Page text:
Art, City Terrain, East, News, Urbanism
Thursday, November 12, 2015
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The winning design (Courtesy Collective-LOK)

The winning design (Courtesy Collective-LOK)

The Times Square Alliance takes “I ♥ New York” quite literally. For the past eight years, the nonprofit organization has invited architecture and design firms to create public art that responds to a Valentine’s Day theme. This year the Times Square Alliance partnered with the Center for Architecture to administer the competition. Collective-LOK stole the hearts of jurists to win the 2016 Times Square Valentine Heart Design competition.

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Harvard GSD establishes Office for Urbanization to tackle social conditions through research

Dean's List, East, News
Thursday, November 12, 2015
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Miami Beach, the Design Office for Urbanization's first study (Courtesy Martin Pilát / Flickr)

Miami Beach, the Design Office for Urbanization’s first study (Courtesy Martin Pilát / Flickr)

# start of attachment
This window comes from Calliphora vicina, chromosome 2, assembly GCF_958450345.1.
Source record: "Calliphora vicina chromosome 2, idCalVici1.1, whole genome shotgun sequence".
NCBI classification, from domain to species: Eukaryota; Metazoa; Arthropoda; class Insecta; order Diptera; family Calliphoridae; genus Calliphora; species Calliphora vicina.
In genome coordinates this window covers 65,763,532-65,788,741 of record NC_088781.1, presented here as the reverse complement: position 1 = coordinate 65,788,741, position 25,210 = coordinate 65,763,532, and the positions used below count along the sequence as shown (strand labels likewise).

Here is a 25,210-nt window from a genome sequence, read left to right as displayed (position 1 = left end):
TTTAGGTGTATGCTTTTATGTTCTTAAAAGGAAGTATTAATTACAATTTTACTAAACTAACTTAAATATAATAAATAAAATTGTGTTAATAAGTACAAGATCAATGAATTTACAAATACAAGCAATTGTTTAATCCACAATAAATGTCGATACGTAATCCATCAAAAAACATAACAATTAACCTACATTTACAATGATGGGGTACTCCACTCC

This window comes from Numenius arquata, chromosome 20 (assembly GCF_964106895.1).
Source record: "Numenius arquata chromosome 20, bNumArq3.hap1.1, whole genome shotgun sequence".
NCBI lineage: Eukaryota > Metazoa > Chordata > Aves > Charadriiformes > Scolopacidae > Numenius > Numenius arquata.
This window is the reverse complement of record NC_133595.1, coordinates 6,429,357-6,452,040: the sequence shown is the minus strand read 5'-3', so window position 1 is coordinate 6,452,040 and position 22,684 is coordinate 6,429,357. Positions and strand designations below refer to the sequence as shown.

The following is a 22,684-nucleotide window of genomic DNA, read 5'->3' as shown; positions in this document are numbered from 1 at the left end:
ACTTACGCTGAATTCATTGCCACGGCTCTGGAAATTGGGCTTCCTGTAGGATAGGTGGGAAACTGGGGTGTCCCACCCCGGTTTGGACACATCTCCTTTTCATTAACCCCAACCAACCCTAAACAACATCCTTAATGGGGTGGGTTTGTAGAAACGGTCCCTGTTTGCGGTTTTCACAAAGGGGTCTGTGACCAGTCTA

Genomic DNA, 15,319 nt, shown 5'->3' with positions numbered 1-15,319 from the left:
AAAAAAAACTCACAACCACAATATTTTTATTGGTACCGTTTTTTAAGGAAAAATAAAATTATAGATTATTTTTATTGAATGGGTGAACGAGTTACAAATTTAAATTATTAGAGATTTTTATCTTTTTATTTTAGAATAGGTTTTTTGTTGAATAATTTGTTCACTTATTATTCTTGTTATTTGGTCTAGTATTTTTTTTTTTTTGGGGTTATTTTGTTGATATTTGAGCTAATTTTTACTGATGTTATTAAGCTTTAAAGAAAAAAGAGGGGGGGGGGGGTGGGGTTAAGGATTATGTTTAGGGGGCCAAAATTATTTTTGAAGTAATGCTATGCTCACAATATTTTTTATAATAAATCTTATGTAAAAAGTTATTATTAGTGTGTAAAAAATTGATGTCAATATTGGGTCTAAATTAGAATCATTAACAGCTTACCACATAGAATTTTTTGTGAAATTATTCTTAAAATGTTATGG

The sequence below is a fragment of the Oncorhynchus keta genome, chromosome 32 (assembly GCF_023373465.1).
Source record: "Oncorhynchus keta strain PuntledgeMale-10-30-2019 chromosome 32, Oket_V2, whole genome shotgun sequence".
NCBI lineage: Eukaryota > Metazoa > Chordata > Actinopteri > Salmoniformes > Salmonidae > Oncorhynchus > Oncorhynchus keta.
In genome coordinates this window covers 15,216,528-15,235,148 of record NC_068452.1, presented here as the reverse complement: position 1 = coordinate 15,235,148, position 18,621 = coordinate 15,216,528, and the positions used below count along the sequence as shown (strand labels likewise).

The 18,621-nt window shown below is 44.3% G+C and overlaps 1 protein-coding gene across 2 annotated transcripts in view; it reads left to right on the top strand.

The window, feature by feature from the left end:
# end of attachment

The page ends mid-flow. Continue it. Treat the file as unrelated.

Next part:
On November 6, Harvard’s Graduate School of Design (GSD) launched the Design Office for Urbanization, a program that will draw on resources from the school’s three departments to address the “social conditions associated with contemporary urbanization” through applied design research projects.

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University of Kansas Joins 13 others in new NCARB program to fast-track student licensure

Midwest, News, Professional Practice
Thursday, November 12, 2015
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The University of Kansas will take part in the inaugural

The University of Kansas School of Architecture, Design and Planning will take part in the inaugural Integrated Path Initiative

The University of Kansas in Lawrence has been added to the list of 13 other accredited architecture schools to partake in the National Council of Architectural Registration Board’s (NCARB) inaugural Integrated Path Initiative. The initiative is meant to streamline the licensure process of aspiring architects by integrating the Internship Development Program (IDP) and the Architect Registration Examination (ARE) into B.Arch and M.Arch programs.